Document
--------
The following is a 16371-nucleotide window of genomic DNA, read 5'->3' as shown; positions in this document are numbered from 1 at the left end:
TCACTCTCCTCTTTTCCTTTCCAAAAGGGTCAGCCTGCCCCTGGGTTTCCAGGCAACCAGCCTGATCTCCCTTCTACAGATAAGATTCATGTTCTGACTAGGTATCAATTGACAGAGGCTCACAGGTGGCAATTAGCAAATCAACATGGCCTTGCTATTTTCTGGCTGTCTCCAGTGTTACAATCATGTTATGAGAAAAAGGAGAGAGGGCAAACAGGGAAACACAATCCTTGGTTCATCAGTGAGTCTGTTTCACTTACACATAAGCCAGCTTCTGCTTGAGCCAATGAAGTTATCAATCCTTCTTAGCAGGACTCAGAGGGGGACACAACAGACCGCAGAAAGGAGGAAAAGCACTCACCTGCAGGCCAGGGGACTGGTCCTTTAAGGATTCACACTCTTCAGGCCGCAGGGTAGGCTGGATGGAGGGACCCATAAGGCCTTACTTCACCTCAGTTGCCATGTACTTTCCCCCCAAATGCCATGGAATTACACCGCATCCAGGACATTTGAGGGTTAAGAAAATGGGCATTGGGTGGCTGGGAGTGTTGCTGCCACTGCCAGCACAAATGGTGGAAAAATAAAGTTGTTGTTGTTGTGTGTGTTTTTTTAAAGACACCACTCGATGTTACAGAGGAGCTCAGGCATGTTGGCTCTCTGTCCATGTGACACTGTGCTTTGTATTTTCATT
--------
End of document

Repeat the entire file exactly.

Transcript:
The following is a 16371-nucleotide window of genomic DNA, read 5'->3' as shown; positions in this document are numbered from 1 at the left end:
TCACTCTCCTCTTTTCCTTTCCAAAAGGGTCAGCCTGCCCCTGGGTTTCCAGGCAACCAGCCTGATCTCCCTTCTACAGATAAGATTCATGTTCTGACTAGGTATCAATTGACAGAGGCTCACAGGTGGCAATTAGCAAATCAACATGGCCTTGCTATTTTCTGGCTGTCTCCAGTGTTACAATCATGTTATGAGAAAAAGGAGAGAGGGCAAACAGGGAAACACAATCCTTGGTTCATCAGTGAGTCTGTTTCACTTACACATAAGCCAGCTTCTGCTTGAGCCAATGAAGTTATCAATCCTTCTTAGCAGGACTCAGAGGGGGACACAACAGACCGCAGAAAGGAGGAAAAGCACTCACCTGCAGGCCAGGGGACTGGTCCTTTAAGGATTCACACTCTTCAGGCCGCAGGGTAGGCTGGATGGAGGGACCCATAAGGCCTTACTTCACCTCAGTTGCCATGTACTTTCCCCCCAAATGCCATGGAATTACACCGCATCCAGGACATTTGAGGGTTAAGAAAATGGGCATTGGGTGGCTGGGAGTGTTGCTGCCACTGCCAGCACAAATGGTGGAAAAATAAAGTTGTTGTTGTTGTGTGTGTTTTTTTAAAGACACCACTCGATGTTACAGAGGAGCTCAGGCATGTTGGCTCTCTGTCCATGTGACACTGTGCTTTGTATTTTCATT